Remaining Glasgow Helicopter Crash Victims Named By Police

Remaining Glasgow Helicopter Crash Victims Named By Police

The remaining four fatalities of the Glasgow helicopter crash have been named by police.

They were identified as Robert Jenkins, 61 and Mark O'Prey, 44, both from East Kilbride in South Lanarkshire, 33-year-old Colin Gibson of Ayr, South Ayrshire, and John McGarrigle, 57, from Cumbernauld in North Lanarkshire.

A total of nine people died after a police helicopter crashed into the roof of the busy Clutha bar in the city on Friday night.

Celtic coach Neil Lennon lays a wreath near The Clutha bar in Stockwell Street where a police helicopter crashed on the banks of the River Clyde

The confirmation of the last four names completes the formal identification of all those who died in the incident.

Two other victims who were inside the pub had already been named as 48-year-old Gary Arthur, from Paisley, and Samuel McGhee, 56, of Glasgow.

All three of the helicopter's crew died when the aircraft landed on the popular bar as it returned from a police operation at 10.25pm. They are pilot David Traill, 51, who died along with police officers Kirsty Nelis, 36, and Tony Collins, 43.

Confirmation of the names of all those who died came after officials revealed the search and recovery operation at the crash site has concluded.

The site is subject to an ongoing police investigation but management of the incident scene has been handed over to the city council.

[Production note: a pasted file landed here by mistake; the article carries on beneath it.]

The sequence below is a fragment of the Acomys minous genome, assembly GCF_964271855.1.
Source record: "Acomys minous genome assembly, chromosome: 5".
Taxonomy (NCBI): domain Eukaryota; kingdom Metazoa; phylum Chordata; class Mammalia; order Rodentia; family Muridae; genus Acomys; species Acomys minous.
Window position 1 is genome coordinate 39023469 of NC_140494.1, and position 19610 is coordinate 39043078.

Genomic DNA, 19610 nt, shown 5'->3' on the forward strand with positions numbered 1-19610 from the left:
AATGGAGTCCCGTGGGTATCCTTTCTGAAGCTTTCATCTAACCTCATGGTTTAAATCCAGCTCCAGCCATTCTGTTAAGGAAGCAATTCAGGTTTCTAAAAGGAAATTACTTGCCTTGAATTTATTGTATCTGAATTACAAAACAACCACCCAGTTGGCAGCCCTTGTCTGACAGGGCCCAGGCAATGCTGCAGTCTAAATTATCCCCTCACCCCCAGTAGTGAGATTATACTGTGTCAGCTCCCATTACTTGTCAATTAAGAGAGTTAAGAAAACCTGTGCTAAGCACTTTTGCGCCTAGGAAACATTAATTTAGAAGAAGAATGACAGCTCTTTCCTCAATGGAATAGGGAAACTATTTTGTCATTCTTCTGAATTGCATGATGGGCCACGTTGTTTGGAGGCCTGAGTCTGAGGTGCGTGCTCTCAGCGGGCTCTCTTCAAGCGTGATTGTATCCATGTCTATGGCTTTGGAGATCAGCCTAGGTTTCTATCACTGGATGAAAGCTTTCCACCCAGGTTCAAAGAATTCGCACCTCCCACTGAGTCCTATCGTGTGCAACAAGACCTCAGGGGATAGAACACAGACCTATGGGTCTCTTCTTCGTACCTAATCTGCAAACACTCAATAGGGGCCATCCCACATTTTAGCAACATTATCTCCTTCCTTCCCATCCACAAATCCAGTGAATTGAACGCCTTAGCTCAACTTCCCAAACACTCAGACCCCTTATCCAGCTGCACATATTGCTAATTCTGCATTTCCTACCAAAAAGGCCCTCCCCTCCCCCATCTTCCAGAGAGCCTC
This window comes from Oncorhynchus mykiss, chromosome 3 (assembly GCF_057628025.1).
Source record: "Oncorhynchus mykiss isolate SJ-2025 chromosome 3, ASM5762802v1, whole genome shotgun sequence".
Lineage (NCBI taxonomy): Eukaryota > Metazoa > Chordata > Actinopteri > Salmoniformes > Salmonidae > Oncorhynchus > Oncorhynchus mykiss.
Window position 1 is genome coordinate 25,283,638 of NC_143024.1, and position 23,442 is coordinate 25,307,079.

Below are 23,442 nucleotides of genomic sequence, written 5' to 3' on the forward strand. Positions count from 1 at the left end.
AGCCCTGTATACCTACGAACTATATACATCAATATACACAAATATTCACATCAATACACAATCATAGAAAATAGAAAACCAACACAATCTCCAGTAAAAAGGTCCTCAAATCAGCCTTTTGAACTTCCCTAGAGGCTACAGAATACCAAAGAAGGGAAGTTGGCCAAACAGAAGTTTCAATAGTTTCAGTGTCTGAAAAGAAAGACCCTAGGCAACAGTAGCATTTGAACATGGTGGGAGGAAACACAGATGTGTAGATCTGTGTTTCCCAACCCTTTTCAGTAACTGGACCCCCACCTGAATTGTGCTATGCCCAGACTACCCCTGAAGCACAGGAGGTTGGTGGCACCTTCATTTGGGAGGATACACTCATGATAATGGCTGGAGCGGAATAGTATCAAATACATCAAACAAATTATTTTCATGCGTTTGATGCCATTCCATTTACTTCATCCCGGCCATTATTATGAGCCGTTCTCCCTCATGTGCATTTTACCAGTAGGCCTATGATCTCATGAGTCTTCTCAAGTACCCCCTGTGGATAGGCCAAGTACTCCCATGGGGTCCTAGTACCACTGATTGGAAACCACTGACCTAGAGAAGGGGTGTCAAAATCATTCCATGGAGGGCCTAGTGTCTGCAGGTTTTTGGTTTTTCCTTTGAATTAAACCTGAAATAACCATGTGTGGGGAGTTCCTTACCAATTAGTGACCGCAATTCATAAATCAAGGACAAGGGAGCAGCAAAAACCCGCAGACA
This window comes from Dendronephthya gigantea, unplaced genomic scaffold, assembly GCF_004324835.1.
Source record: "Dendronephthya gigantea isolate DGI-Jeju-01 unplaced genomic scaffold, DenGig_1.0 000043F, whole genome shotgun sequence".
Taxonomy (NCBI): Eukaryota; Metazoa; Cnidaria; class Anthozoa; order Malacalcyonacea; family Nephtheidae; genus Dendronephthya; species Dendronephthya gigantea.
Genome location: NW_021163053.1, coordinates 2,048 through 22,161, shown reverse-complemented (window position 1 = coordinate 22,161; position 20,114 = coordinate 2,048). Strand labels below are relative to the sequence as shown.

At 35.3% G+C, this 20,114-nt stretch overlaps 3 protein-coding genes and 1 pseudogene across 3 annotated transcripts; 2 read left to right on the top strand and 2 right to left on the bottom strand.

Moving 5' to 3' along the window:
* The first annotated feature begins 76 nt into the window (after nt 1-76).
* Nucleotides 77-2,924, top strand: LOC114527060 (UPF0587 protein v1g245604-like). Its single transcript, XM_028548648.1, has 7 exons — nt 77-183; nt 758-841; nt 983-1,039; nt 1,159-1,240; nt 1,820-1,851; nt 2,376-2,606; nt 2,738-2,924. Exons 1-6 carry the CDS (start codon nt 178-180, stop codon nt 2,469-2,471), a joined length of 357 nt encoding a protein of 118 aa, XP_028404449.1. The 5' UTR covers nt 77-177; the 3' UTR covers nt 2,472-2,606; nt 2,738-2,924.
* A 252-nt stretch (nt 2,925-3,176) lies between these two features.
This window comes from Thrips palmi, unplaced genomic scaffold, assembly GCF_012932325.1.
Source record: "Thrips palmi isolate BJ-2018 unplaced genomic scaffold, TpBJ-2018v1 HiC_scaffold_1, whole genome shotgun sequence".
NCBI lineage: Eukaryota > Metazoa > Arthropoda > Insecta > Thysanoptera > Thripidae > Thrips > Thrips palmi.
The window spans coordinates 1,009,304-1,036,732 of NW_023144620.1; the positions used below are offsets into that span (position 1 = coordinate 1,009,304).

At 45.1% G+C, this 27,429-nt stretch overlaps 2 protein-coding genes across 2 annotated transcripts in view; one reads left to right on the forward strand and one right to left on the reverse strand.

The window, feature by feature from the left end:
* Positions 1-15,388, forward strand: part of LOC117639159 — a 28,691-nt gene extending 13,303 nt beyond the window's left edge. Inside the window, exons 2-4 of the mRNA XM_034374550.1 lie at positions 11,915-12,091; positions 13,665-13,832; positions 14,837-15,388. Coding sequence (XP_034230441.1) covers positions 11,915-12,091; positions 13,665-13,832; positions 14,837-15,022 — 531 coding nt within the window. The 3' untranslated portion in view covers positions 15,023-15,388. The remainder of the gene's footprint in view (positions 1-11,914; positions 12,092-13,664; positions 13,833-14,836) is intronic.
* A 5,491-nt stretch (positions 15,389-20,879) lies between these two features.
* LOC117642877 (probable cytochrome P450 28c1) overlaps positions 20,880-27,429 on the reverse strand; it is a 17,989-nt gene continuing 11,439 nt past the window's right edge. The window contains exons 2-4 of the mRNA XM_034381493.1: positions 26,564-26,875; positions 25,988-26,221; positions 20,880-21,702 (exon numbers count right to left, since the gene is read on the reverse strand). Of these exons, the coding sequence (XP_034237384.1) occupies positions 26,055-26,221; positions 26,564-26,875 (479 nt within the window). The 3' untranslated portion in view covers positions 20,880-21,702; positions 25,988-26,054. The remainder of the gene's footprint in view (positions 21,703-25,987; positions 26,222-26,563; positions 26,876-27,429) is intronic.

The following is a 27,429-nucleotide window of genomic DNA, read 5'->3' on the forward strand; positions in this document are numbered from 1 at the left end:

Police Scotland deputy chief constable Rose Fitzpatrick said: "All nine names of those who died in the tragic incident last Friday in Glasgow have now been confirmed.

"Our thoughts first and foremost are with the families and friends of all those who have died. As our investigation continues we will of course go on providing support to the families involved.

"This has been a difficult and complex operation which has involved painstaking work and the skills of specialist personnel from across the emergency services. I would like to thank all those involved for their professionalism and respect with which they conducted this operation.

"I would also like to thank all those who have passed on their messages of sympathy and support. This continues to be of great comfort.

"The management of the incident has now been handed over to Glasgow City Council. The Police Scotland investigation, led by the Crown Office and Procurator Fiscal Service (COPFS), and the inquiry by the Air Accidents Investigation Branch (AAIB) both continue."

The final number of fatalities from the incident stands at nine.

Eleven people remain in hospitals across the city.

Yesterday it was confirmed that the bodies of all nine people who perished had been recovered from the scene during a "difficult and complex" operation for the emergency services.

Confirmation of the names of the final four crash victims came after police stressed they were "working hard" to formally identify the remaining people as soon as possible in order to bring some certainty to the families who have been waiting for news since the incident happened.